30 January

Breech presentation and vaginal delivery

Presentation of the baby is the part of the baby which appears first at the pelvic inlet during the birth. There are three broad categories

  1. Cephalic or head first which is most common
  2. Breech presentation where the baby’s buttocks appear first at the pelvic inlet during birth
  3. Shoulder - where the baby’s shoulder may be seen first.

Cephalic presentation is again of four types

  1. Vertex
  2. Sinciput or forehead
  3. Brow
  4. Face
  5. Chin

Breech presentation can be

  1. Frank breech - A frank breech is a breech presentation where the baby’s legs are up next to its abdomen, with its knees straight and its feet next to its ears. This is the most common type of breech.
  2. footling breech - When one of both the feet of the baby are born first
  3. Complete breech - when the baby appears as though it is sitting crossed-legged with its legs bent at the hips and knees.

Footling Breech

Shoulder presentation:

       1. Arm

       2. Shoulder

       3. Trunk

If by week 36 the baby is still in breech then the chances of it becoming cephalic are less. 3 to 5 % of births are breech presentations while the rest 95% are usually Cephalic presentations.

Breech presentation can occur due to various factors -

  • Fewer movements of the baby
  • Lesser space inside the uterus for the baby to move
  • Twins
  • Placenta previa
  • Maternal complications

Will breech presentation mean Cesarean section?

During normal labor, when the baby is in head down position, the head of the baby comes down first and with the dilatation of the cervix is delivered first. But in breech presentation, especially if it is a footling breech where the foot of the baby is seen down, the cord can sometimes get in between and get compressed and because the baby depends on the cord for its oxygen supply, and if the baby’s legs and buttocks are out but there is delay in delivery of the head then it can cause oxygen deficiency in the baby.  In preterm babies the diameter of the head may be larger than the diameter of the buttocks,  i.e the buttocks of the preterm baby is smaller and may come out easily while the head of the preterm baby may be larger than the buttocks and may get stuck. Thus it is more difficult to deliver a pre-term breech baby than a term breech baby. In full-term baby the diameter of the buttocks will be almost equal to that of the head. Oxygen deprivation may occur from either cord prolapse or prolonged compression of the cord during birth, as in head entrapment. If oxygen deprivation is prolonged, it may cause permanent neurological damage (for instance, cerebral palsy) or death.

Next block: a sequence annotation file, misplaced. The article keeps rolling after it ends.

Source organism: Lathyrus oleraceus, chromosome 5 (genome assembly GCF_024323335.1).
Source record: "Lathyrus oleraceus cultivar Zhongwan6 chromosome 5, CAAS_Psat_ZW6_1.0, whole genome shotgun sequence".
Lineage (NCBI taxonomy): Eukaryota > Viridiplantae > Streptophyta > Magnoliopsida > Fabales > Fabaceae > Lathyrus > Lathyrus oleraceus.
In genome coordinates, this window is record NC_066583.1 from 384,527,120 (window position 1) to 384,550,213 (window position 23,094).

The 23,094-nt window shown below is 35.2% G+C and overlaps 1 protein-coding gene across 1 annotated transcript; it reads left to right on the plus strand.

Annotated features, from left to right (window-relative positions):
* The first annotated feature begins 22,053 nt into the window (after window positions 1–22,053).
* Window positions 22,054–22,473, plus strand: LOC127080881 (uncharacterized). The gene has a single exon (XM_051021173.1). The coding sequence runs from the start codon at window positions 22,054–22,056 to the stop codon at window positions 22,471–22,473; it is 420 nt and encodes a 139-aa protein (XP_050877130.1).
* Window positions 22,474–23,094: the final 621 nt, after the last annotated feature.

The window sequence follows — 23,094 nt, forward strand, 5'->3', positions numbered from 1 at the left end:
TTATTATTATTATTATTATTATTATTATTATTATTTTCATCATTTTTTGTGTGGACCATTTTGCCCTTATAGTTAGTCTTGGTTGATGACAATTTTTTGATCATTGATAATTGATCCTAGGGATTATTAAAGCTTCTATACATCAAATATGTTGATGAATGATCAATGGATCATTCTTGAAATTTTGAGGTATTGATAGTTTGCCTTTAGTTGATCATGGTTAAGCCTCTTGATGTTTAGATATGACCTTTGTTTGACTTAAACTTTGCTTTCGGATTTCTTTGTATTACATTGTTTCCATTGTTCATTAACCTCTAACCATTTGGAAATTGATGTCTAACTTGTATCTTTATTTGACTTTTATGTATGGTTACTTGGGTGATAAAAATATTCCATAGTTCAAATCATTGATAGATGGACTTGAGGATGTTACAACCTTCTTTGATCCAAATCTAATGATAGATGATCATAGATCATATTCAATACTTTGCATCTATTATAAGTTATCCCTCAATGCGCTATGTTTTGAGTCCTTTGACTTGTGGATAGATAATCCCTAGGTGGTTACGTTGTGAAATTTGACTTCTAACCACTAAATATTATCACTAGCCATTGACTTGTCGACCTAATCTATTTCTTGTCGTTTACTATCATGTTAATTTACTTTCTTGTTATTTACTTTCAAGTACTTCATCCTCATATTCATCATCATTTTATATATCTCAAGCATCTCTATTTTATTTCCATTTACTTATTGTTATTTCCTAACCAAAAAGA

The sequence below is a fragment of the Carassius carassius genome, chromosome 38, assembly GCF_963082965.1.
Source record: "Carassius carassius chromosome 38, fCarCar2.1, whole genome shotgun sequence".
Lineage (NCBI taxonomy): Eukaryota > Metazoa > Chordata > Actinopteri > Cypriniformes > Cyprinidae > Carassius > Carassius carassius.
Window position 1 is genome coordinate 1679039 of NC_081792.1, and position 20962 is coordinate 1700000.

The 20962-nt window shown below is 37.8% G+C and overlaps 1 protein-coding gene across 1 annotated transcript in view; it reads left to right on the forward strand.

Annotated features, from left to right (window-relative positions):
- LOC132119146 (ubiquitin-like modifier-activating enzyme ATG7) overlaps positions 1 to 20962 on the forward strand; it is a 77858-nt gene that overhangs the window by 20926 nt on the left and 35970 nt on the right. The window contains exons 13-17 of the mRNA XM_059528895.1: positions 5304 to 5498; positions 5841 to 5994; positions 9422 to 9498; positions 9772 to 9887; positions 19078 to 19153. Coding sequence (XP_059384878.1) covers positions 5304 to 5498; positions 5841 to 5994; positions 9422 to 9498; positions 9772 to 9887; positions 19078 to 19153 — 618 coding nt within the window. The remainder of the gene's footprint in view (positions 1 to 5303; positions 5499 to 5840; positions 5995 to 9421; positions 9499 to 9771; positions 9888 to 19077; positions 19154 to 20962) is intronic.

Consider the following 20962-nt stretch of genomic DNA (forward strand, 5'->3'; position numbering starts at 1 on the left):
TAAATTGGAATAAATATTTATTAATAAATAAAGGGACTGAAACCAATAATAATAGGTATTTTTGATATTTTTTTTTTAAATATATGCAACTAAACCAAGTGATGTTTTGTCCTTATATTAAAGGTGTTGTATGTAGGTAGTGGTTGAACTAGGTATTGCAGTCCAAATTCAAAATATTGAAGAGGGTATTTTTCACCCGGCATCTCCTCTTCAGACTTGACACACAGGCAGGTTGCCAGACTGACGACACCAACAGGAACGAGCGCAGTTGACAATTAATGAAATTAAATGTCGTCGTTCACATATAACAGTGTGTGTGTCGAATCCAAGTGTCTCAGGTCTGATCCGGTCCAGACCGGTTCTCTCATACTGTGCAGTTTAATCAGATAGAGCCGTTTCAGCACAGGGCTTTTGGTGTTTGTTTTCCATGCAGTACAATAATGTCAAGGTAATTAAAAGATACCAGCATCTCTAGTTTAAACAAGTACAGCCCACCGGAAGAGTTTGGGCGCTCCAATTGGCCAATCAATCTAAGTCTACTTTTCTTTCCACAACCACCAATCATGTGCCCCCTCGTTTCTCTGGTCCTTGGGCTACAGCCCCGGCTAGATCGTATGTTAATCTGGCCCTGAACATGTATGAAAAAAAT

The frank breech has the most favorable outcomes in vaginal birth. If the woman has delivered vaginally before the chances of vaginal delivery this time with breech presentation may be possible. During vaginal birth, if it the cephalic or head down first, the head usually molds itself to the pelvis of the mother and it is easier for vaginal delivery. That may not be the case with breech presentation.

If the size of the baby is big then vaginal delivery may not be possible, so is the case if the maternal pelvis is small and baby is big...this is called cephalo- pelvic - disproportion.

So discuss with your doctor and make a decision. If your doctor feels that you may need a C-section then there may be a reason for it and it is better to go with her decision.

Last modified on Friday, 03 August 2018 16:05
Dr Padma

Dr Padma is a Family care physician and is the Founder and CEO of MedHealthTV.


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